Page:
Using Oprah-speak, I could claim to have "re-invented" myself several times. I heard myself using that phrase today in a conversation to re-assure a young person who feels a little un-moored vocationally. But re-inventing strikes me as implying purposeful career decisions; I feel a bit disingenuous using the expression to describe myself. Eclectic or erratic seem more accurate. Or, somewhere in between - "eclactic" anyone?

And you? How much of yourself do you recognize in my story, present or future tense? Or is my story so far from your experience or values that you have trouble relating at all? If you're a parent of young working adults, how comfortable are you with the possibility that your children may re-invent themselves several times over their working lives? If you're an adult, young or otherwise and on a career path of any kind, how close are you to re-inventing yourself?  

Saturday, June 2, 2012

Requesting Assistance

My guess is most long term relationships have at least one bone of contention that has been rehashed many times. What is yours?

After 34 years, my wife and I still don't agree on how loud music should be playing when we have guests. We usually don't argue about this, per se. But we have not reached a meeting of the minds. Now the issue has moved to iteration 2.0 - our daughter is more aligned with her mother than her father. I may need to bring in reinforcements. Perhaps I could get my guitar playing/King Crimson loving brother to be here whenever we have company? Anyone in cyber-space who shares my view that "background music" is an oxymoron care to assist me here?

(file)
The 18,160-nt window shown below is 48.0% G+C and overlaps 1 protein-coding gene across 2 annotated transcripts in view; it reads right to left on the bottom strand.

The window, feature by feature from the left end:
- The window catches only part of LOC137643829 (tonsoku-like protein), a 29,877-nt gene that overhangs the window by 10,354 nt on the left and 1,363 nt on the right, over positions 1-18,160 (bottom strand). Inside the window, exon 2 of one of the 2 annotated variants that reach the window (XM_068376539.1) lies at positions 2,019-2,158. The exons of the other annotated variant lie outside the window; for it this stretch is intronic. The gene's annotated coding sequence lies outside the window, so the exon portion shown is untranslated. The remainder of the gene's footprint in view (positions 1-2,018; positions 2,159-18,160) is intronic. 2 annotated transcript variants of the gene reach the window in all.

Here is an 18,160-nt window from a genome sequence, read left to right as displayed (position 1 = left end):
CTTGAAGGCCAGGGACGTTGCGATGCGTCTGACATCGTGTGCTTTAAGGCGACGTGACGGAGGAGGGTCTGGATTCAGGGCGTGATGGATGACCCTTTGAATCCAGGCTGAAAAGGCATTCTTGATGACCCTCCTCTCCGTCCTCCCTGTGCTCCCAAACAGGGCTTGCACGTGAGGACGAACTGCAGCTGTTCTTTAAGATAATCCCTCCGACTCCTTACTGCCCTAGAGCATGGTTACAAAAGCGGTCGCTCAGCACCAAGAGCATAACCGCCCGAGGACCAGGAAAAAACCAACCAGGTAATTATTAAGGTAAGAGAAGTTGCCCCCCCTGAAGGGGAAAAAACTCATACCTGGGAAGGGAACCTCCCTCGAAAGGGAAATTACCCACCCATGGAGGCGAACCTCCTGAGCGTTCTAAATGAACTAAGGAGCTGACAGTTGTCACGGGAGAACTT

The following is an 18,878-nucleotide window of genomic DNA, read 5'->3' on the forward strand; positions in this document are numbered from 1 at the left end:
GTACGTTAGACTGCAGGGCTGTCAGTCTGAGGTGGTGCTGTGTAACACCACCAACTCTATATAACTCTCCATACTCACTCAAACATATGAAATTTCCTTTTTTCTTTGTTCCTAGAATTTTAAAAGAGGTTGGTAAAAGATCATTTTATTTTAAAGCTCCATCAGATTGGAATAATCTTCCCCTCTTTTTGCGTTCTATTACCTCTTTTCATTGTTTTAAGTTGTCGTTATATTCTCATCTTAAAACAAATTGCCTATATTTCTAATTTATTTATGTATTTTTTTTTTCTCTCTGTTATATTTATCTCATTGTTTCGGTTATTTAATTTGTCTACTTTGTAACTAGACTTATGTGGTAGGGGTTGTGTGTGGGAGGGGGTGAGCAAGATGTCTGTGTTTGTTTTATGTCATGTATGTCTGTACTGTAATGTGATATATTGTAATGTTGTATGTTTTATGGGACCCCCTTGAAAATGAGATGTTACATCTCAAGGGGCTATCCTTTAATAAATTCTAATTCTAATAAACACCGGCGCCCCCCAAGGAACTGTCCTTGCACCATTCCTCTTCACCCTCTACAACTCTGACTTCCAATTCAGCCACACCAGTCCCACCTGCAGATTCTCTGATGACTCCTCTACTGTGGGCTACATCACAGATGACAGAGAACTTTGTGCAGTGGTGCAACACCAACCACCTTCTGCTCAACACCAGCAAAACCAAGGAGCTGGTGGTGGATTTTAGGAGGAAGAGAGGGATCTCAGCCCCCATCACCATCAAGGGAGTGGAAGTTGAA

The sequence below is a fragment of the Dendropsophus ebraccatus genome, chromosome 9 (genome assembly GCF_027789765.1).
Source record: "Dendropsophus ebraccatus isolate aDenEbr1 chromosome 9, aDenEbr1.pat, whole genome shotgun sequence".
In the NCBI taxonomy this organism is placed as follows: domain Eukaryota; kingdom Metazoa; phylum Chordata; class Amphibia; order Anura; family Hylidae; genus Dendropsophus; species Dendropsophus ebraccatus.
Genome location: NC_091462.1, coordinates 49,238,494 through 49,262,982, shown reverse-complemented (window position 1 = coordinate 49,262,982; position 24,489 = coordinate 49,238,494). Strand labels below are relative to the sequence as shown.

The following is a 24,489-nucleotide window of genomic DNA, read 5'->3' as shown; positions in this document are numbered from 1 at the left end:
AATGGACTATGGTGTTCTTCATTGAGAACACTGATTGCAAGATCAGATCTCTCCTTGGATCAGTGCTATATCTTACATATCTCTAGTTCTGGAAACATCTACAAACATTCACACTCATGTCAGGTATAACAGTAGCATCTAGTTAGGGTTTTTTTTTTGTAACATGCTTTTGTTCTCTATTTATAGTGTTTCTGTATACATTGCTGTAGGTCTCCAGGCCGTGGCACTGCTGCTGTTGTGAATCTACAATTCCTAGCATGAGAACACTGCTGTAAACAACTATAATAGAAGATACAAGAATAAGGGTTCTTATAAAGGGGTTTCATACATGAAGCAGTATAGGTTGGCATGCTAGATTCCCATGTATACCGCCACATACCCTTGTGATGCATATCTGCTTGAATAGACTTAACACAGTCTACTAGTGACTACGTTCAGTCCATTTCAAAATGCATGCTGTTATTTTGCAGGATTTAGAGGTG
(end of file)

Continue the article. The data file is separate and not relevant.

Find a middle ground, you say? I've tried; really. I've given up my coffin-sized speakers. On Pandora, I've created stations using artists like Norah Jones, who rarely sings above a whisper, and only play my "Guitar Heroes" station when I'm alone. And oh, the hypocrisy I'm forced to endure! If  "Candy's Room" or "You Really Got A Hold On Me" or "Roxanne" comes up on my I-tunes shuffle, who is the one who says "Turn that up!", notwithstanding the delicacy of the conversation? My wife. How much can one man take?         

Friday, June 1, 2012

You've Seen This Cartoon, I Promise

A while back someone spoke dismissively about my practice of taking notes on the books I read. I was put off by the remark but figured my pique would pass quickly. I was wrong. Now since I don't think of myself as over-sensitive, what about this offhand remark has made it replay so incessantly in my head?

Earlier today I came across a comment on a post I wrote last year about "...toxic people..." The insightful comment suggested we all need to look at what is toxic in ourselves before thinking of others in that way. Reading that led me to one possible reason that offhand remark has lodged in my craw. As I easily recalled times I'd been dismissive, obnoxious or judgmental about other people's practices or habits, I had a vision of myself as a cartoon character. You can readily visualize this panel: A thought "bubble" above Pat's head. Inside the bubble, a light bulb coming on.

When was the last time an offhand remark made about or to you had a disproportionate impact? How much of yourself do you recognize in the person who made the remark or the way it was delivered? Though the blog comment I referred to in the second paragraph was written sometime ago, today was a good day to stumble on it. I'm grateful to the person who wrote that comment for helping me connect my previous ruminations about toxic people back to myself and the additional link to that lingering offhand remark made to me. I started this blog knowing I'd get help like this and hoping others might derive a similar benefit.